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Wednesday, 9 March 2011

Banda on the Economy

2 comments:

  1. The Folly of Relying on Agriculture And Mining. By Potpher Mbulo

    This is for thought provocation in economics. Diversification of the economy away from the mines into agriculture is a foolish call. I say so because Zambian industry’s major problem is not unique. As a matter of fact, African’s industries at large might exhibit varying symptoms but have the same disease. The colonial rulers left an indelible filthy mark by way of the Ricardian Law of comparative advantage.

    Ricardian Law of Comparative Advantage may be compared to absolute advantage. When one entity (be it a company or a country) is able to produce more efficiently than another entity it has an absolute advantage: that is, assuming equal inputs, the entity with an absolute advantage will have a greater output

    Sadly enough post independent governments also over-emphasize development of agriculture and mining in Africa at the expense of industrial development even in the long run. This indeed has been the trend since the colonial era. Given Africa’s large endowment of land it is perceived that its comparative advantage is inevitably natural resources and so Africa should forget about manufacturing. But African leaders should realize that real return on investment is in adding value to raw materials to transform them into finished goods because at each value chain you can reap money though direct taxes of the profits. Failure to do this Africa will continue to wallow in poverty, being parasitic and dictated to at world prices. Zambia started well with import-substitution strategies to replace imports by manufacturing goods domestically essentially in order to meet domestic demand. But with the advent of Structured Adjustment Programmes (SAPs), intensive international competition and globalization forced the country to shift to export-oriented strategy which requires production of quality products for exports at low prices. Here is where countries are told to export raw materials in agriculture and mining.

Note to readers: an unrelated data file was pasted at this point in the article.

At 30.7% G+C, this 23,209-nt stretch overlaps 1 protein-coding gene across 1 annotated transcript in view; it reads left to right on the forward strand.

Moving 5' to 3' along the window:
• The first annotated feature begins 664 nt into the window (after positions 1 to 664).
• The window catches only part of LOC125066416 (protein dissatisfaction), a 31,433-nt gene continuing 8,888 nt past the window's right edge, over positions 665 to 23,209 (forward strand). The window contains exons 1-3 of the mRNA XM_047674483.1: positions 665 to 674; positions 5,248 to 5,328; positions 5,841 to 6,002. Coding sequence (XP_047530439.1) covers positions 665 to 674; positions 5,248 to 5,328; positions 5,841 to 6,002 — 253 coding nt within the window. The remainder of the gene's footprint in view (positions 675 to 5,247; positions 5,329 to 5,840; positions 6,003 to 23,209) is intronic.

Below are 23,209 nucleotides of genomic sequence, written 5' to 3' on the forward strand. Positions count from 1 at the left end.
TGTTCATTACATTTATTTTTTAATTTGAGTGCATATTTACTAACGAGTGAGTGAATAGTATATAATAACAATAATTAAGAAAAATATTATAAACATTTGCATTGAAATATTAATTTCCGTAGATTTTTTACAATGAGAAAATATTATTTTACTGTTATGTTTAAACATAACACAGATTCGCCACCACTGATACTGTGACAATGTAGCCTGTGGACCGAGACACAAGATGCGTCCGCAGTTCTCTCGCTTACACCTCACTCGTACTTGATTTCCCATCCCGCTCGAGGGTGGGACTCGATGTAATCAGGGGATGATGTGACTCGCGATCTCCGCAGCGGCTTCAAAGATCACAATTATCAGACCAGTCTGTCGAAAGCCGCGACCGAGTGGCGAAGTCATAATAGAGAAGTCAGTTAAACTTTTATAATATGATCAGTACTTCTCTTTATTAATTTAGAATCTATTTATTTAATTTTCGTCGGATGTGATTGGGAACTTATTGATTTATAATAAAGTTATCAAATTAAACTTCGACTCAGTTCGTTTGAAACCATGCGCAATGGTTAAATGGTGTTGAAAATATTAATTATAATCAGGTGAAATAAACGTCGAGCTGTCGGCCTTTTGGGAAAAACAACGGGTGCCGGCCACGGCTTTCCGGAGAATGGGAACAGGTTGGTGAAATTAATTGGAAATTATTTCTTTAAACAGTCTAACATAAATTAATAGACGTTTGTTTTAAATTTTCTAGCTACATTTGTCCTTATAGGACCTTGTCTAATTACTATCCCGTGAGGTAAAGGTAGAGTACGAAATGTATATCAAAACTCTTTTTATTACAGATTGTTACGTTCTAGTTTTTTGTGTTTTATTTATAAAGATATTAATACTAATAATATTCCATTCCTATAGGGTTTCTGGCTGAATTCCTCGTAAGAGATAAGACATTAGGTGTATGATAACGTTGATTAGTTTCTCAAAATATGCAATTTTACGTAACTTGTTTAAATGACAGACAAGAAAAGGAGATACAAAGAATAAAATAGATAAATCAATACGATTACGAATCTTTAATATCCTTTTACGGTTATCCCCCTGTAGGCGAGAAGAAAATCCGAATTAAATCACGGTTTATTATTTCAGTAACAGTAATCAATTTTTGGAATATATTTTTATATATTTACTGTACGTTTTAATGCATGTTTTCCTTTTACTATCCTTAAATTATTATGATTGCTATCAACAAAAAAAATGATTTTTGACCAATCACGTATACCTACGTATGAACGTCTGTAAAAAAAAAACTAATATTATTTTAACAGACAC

There is a negative correlation between average income of citizens and percentage of people active in agriculture. Even so true is GDP per capita with percentage of Labor in Agriculture. See the data for the year 2006 below:
    COUNTRY_________________GDP Per Capita_________________% OF LABOUR IN AGRICULTURE

    USA_____________________$44,155.00______________________2%
    France__________________$36,546.72______________________3.2%
    Japan___________________$34,022.94______________________3.8%
    Brazil__________________$5,659.74_______________________16.1%
    Turkey__________________$5,521.47_______________________45.5%
    Thailand________________$3,186.54_______________________55.7%
    Zambia__________________$919.50_________________________68.6%

    I’m definitely sure that the above statistics can reflect the same trends even for mining. So please let’s forget about agriculture and mining. Oops! Let’s concentrate on manufacturing i.e. value addition. LOL